OK, how about some pictures.  First, the Blood Lilies have arrived.   Neatest things you ever saw.


And a little Jacobina, set back by winter, but not down for the count.


And I guess we can finish up with some Christmas Berry.




Heat is Brutal

Its a tough one out there today.  Cel put up tomatoes this morning, then she mowed the 3 acres today, then went out and picked 3 more grocery bags full of Tomatoes from the garden, and weeded it, too.   Somedays I prevail, but others she just plain puts me to shame.  I mostly cleaned up a month worth of poop being left around here and there.   The crawfish boiling equipment went up for the season.  The beach stuff was consolidated and stored in the attic where it will be nearby.  The crawfish may be over for the year, but the beach certainly isn't, if the BP oil doesn't ruin them all, that is.

I filled all of the gas cans, treated with Stabil in preparation for the hurricane season.   Always good to have fuel on hand, as just before, during, and for a while after gas can be hard to come by.  I keep 30 gallons in the shed.  I'll fill up the boat tank as well, so that's another 24 gallons at hand.  Oh, and another 2 - 1/2 gallons of 2 cycle for the chainsaw, blower, and tiller.   While I am not likely to need a tiller after a hurricane, the chainsaw is a must as many limbs and sometimes trees are down that need to be cleaned up.  Fortunately only once, during Hurricane Lily, did I have a tree come down on the house.  It took out a third of the garage, the greenhouse, and tried it best to take down the back of the house, which fortunately it was unsuccessful at doing.  Although it left several holes in the roof ruining floors, furniture, etc.  Still, having seen the destruction hurricanes can do here in the coastal regions we felt fortunate.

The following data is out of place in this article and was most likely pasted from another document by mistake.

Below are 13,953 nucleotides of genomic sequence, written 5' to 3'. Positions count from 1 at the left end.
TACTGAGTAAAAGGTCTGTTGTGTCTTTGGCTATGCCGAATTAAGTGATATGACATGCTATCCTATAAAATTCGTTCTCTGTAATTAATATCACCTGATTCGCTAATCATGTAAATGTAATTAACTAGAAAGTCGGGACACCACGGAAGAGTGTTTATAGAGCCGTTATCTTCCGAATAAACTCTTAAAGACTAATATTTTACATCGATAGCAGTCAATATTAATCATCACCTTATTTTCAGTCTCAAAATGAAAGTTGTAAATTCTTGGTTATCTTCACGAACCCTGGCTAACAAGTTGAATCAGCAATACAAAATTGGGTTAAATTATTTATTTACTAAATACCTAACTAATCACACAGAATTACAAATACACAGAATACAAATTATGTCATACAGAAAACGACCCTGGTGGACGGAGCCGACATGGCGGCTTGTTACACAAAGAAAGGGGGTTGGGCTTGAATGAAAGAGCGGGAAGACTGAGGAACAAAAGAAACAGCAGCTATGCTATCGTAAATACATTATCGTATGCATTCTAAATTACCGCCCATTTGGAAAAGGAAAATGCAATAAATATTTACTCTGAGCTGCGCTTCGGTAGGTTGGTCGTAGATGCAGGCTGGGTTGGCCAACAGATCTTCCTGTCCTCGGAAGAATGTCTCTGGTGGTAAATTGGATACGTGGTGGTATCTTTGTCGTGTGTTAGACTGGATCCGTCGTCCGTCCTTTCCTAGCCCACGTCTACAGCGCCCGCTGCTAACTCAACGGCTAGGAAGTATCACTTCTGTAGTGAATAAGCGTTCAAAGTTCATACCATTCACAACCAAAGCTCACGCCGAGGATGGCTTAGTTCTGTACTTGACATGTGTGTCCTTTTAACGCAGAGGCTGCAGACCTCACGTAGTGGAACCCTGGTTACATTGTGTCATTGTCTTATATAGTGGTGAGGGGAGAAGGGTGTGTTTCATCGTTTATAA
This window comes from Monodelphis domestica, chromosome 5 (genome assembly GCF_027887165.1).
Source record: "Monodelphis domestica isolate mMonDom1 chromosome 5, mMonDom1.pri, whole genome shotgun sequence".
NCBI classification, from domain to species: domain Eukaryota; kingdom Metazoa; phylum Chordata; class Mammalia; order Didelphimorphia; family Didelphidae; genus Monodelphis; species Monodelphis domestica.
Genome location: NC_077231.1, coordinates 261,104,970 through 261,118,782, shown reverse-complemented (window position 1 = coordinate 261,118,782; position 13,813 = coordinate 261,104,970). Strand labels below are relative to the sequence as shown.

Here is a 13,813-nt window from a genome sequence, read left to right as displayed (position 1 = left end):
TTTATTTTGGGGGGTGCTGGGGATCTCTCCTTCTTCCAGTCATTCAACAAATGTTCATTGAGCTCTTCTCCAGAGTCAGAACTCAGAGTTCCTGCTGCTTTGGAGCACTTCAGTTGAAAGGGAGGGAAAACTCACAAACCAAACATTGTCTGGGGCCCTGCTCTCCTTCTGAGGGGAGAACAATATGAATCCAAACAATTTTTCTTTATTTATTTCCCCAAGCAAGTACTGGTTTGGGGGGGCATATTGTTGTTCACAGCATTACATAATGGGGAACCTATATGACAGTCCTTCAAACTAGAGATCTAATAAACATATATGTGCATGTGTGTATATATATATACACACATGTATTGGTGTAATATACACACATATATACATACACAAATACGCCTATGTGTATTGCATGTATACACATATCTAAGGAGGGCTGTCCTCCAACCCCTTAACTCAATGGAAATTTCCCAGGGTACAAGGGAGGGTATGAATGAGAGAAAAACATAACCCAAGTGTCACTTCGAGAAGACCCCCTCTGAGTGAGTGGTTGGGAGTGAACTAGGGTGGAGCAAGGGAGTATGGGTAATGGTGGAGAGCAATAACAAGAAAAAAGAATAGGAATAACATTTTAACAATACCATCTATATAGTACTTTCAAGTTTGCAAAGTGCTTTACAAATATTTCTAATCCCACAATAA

Hey, I got off track.   Back to the garden.  Well, its too hot to even go look.  I'll reserve that till the early even hours just before dark.  I may even snap a picture or two.

Friday, June 11, 2010

No Garden Work Today, Friday is House Cleaning Night

Long weeks, long days with work then outside work, but things change on Friday.   When I get home for work on Friday I don't venture outside, it's house cleaning time to set the proper stage for the weekend.  If I finish early enough, I get a few minutes outside, but most Fridays I don't.   But that's OK, really.   I enjoy a break from the heat one day a week, like today.   I am done, and there is at least another hour of daylight out there, but I think I'll watch it fade through the window with a cool beverage in my hand.

I always like to include a photo, I think a I took a few a couple of days ago, let's see.

Here we go, how about a pretty little mushroom growing in tall grass, both provided by recent rains.

Thursday, June 10, 2010

I am Star Struck, Well Maybe Star Fruit Struck

My Star Fruit tree, which was 2 years old was really not meant for this climate.  So when our past colder than normal winter killed it, I wasn't surprised.   But what did surprise me this week is that it appears to be coming back from the roots.   We'll see what happens as time passes, but for now it is a very pleasant surprise.